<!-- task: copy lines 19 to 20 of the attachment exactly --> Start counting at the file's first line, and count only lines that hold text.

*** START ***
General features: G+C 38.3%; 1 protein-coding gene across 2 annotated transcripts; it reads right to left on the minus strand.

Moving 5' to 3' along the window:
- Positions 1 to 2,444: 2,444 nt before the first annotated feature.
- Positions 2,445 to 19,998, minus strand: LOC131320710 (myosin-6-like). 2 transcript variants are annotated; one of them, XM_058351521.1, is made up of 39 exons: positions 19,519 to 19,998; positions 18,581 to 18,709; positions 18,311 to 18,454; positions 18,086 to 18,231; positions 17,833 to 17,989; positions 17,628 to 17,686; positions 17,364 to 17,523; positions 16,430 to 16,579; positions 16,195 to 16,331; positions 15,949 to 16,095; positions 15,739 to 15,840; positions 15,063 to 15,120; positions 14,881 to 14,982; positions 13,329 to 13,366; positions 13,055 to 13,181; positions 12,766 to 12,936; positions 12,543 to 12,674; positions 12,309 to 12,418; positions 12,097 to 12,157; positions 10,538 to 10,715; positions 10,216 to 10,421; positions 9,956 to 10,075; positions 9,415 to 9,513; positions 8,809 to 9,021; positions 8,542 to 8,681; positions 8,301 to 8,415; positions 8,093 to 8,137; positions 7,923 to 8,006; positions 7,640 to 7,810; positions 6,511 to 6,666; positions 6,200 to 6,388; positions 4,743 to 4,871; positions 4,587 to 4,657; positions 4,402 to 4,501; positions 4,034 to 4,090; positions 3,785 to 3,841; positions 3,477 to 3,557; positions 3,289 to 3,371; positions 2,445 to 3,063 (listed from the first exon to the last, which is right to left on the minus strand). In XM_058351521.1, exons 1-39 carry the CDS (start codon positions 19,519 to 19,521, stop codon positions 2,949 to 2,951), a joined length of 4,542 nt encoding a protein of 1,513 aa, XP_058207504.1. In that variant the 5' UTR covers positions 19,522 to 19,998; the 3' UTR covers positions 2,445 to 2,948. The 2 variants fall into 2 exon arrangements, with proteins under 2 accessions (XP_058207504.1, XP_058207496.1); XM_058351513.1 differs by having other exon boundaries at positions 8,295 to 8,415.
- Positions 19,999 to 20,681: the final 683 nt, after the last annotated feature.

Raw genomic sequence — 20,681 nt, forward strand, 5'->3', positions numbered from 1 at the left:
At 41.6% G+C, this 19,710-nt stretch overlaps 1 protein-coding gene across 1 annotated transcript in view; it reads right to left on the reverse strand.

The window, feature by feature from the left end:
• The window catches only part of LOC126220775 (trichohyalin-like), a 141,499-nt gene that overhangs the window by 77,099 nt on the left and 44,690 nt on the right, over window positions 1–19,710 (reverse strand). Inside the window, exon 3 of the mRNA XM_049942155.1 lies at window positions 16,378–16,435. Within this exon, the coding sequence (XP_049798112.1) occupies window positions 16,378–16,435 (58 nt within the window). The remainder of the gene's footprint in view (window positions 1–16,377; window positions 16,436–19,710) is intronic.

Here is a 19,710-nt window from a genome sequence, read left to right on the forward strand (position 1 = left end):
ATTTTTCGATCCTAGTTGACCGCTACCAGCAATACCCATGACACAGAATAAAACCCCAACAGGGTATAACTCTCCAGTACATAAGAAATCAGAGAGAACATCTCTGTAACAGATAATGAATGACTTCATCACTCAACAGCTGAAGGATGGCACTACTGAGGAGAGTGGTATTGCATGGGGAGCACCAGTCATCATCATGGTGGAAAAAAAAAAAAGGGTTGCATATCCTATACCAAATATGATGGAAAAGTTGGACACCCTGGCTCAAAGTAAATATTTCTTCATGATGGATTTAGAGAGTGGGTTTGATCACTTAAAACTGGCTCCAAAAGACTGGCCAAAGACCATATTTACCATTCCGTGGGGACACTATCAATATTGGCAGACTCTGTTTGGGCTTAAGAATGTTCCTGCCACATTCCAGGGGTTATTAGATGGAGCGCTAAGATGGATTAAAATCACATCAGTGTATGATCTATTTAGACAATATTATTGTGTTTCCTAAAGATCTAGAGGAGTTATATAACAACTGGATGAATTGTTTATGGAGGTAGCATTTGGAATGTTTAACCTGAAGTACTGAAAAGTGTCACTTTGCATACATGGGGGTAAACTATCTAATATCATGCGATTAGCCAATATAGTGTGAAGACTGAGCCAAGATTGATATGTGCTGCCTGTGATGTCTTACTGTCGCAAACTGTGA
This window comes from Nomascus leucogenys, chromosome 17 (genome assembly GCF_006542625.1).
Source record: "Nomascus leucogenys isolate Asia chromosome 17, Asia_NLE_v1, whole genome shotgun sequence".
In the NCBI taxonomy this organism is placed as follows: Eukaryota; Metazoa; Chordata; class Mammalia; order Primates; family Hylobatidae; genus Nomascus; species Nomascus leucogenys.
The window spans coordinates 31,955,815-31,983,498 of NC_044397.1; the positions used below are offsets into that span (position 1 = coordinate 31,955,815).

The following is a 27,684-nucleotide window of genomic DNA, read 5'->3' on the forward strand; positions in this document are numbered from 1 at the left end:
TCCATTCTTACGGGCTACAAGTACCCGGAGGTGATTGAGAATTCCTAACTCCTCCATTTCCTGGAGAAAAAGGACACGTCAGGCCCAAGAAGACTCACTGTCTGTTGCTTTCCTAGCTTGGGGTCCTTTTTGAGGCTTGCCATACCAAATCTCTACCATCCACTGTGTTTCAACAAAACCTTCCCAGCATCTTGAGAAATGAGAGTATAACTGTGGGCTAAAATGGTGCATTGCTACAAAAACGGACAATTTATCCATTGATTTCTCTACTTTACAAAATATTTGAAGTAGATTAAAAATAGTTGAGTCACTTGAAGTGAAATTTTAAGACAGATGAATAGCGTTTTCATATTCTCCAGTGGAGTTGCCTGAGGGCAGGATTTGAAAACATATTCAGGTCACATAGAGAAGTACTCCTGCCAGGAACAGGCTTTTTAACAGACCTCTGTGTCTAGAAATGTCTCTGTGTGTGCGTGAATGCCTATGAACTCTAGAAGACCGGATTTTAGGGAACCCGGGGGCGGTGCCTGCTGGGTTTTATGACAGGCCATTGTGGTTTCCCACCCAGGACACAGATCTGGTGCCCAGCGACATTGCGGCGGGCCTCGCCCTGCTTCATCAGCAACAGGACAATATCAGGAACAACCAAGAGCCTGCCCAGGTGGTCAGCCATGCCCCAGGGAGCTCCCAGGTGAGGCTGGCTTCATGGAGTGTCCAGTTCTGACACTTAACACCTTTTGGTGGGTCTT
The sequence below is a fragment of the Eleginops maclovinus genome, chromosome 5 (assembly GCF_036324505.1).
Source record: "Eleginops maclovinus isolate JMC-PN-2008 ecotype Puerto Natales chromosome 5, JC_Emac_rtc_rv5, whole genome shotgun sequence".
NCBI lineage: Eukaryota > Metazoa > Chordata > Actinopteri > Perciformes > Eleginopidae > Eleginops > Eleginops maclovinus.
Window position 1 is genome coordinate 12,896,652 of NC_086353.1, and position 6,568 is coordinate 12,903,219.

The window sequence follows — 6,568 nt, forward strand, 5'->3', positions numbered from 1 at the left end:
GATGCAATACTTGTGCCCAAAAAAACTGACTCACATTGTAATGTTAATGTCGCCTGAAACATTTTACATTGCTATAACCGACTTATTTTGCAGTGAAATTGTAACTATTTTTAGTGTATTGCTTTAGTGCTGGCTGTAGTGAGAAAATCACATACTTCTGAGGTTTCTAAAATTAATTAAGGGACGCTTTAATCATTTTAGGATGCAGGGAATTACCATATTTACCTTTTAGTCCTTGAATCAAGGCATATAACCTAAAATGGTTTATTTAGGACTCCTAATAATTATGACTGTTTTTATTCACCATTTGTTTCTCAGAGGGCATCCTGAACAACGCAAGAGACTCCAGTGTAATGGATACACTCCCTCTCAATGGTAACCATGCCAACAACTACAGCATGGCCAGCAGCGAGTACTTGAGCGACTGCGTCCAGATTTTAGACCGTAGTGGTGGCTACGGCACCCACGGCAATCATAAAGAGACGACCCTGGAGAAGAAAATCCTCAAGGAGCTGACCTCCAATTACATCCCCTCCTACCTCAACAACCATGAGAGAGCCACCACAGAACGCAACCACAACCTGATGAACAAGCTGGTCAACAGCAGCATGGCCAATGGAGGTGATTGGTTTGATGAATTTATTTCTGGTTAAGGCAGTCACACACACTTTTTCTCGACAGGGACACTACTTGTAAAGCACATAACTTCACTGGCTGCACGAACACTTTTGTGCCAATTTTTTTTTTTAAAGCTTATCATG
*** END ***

Source record: "Eleginops maclovinus isolate JMC-PN-2008 ecotype Puerto Natales chromosome 5, JC_Emac_rtc_rv5, whole genome shotgun sequence".
NCBI lineage: Eukaryota > Metazoa > Chordata > Actinopteri > Perciformes > Eleginopidae > Eleginops > Eleginops maclovinus.